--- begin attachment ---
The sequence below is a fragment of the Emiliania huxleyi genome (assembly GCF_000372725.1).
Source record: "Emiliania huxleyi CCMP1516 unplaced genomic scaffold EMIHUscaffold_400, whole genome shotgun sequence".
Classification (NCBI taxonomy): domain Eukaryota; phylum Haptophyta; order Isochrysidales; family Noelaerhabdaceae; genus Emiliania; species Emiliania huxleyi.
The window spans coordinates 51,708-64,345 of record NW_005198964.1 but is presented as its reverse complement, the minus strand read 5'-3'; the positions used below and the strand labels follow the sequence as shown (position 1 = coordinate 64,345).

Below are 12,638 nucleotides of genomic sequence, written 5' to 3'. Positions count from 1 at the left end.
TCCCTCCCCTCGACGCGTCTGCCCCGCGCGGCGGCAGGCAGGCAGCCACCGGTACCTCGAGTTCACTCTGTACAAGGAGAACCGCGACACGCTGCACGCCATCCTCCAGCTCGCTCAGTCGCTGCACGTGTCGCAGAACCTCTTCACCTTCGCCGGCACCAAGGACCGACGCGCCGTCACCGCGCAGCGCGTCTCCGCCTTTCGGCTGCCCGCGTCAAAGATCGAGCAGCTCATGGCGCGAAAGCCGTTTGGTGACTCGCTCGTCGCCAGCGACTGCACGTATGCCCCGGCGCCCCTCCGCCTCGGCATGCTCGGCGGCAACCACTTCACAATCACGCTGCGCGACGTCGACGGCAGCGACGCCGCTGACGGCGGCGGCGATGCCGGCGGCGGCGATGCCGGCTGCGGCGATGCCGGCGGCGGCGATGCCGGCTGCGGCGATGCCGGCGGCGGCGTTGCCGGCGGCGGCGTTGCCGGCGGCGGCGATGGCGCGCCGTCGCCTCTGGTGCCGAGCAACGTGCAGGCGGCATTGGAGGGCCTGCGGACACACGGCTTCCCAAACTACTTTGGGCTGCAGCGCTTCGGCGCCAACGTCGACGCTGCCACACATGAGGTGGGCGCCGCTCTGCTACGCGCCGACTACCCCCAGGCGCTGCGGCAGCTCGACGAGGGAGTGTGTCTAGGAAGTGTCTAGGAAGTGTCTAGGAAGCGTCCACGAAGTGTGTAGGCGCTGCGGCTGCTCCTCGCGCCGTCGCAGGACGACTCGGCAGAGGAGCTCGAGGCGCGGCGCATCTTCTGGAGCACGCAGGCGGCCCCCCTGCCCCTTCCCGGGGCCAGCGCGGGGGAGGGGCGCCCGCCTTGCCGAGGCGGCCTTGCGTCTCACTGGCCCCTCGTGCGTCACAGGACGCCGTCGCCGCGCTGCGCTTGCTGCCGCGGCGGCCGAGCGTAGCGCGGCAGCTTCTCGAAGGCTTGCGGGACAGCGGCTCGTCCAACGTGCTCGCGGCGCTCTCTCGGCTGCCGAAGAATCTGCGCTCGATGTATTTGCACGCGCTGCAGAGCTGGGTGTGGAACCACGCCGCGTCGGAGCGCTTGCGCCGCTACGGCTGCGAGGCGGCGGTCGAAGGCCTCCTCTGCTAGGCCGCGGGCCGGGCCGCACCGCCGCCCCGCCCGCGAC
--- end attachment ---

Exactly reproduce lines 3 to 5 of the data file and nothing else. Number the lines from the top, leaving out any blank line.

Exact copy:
Classification (NCBI taxonomy): domain Eukaryota; phylum Haptophyta; order Isochrysidales; family Noelaerhabdaceae; genus Emiliania; species Emiliania huxleyi.
The window spans coordinates 51,708-64,345 of record NW_005198964.1 but is presented as its reverse complement, the minus strand read 5'-3'; the positions used below and the strand labels follow the sequence as shown (position 1 = coordinate 64,345).

Below are 12,638 nucleotides of genomic sequence, written 5' to 3'. Positions count from 1 at the left end.